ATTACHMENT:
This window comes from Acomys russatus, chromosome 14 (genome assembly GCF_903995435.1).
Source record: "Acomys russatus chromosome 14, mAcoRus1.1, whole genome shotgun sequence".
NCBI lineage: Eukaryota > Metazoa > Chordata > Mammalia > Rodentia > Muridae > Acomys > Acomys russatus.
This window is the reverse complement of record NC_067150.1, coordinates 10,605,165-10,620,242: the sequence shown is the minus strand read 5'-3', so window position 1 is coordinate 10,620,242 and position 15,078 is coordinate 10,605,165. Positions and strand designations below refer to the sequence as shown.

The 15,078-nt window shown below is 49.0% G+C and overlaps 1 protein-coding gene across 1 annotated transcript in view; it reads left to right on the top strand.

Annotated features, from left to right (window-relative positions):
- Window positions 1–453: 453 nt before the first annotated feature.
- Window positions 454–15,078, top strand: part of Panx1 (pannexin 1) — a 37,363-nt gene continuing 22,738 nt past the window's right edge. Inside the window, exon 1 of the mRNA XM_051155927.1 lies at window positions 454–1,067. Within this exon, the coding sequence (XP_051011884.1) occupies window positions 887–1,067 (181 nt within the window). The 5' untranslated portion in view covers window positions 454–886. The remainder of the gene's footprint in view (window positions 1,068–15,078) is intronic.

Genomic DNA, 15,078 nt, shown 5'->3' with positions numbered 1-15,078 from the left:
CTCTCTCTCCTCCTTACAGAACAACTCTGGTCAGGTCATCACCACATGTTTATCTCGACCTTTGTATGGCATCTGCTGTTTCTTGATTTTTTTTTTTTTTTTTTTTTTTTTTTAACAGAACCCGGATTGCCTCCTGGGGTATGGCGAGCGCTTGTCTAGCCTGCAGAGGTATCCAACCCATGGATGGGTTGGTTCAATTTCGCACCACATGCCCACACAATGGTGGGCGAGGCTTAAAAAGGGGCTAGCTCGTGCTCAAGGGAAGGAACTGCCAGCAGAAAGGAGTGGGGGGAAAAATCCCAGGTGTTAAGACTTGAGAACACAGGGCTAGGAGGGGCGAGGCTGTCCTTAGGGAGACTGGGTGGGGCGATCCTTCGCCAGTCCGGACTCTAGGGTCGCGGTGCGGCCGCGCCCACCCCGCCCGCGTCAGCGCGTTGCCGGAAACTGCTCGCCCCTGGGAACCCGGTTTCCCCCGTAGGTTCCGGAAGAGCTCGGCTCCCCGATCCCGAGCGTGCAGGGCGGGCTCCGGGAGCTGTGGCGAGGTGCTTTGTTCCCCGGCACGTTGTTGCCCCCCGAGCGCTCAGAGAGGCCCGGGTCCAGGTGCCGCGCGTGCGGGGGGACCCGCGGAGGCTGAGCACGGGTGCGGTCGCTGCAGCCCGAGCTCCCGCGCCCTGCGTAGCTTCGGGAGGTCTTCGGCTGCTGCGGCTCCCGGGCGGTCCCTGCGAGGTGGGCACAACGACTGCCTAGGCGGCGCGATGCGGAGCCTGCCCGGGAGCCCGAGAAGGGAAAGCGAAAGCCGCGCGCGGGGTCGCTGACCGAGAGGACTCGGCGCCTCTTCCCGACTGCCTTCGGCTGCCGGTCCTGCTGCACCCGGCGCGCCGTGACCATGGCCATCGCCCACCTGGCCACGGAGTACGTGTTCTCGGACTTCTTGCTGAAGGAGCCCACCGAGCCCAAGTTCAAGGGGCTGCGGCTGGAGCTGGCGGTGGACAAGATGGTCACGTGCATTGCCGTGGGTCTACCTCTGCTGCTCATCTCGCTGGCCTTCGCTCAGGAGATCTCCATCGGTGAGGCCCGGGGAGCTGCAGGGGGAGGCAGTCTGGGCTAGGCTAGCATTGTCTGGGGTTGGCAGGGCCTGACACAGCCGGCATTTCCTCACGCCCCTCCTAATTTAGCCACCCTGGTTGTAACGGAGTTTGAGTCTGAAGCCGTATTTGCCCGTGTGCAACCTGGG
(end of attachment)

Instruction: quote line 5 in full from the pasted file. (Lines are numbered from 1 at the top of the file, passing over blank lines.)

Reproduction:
The 15,078-nt window shown below is 49.0% G+C and overlaps 1 protein-coding gene across 1 annotated transcript in view; it reads left to right on the top strand.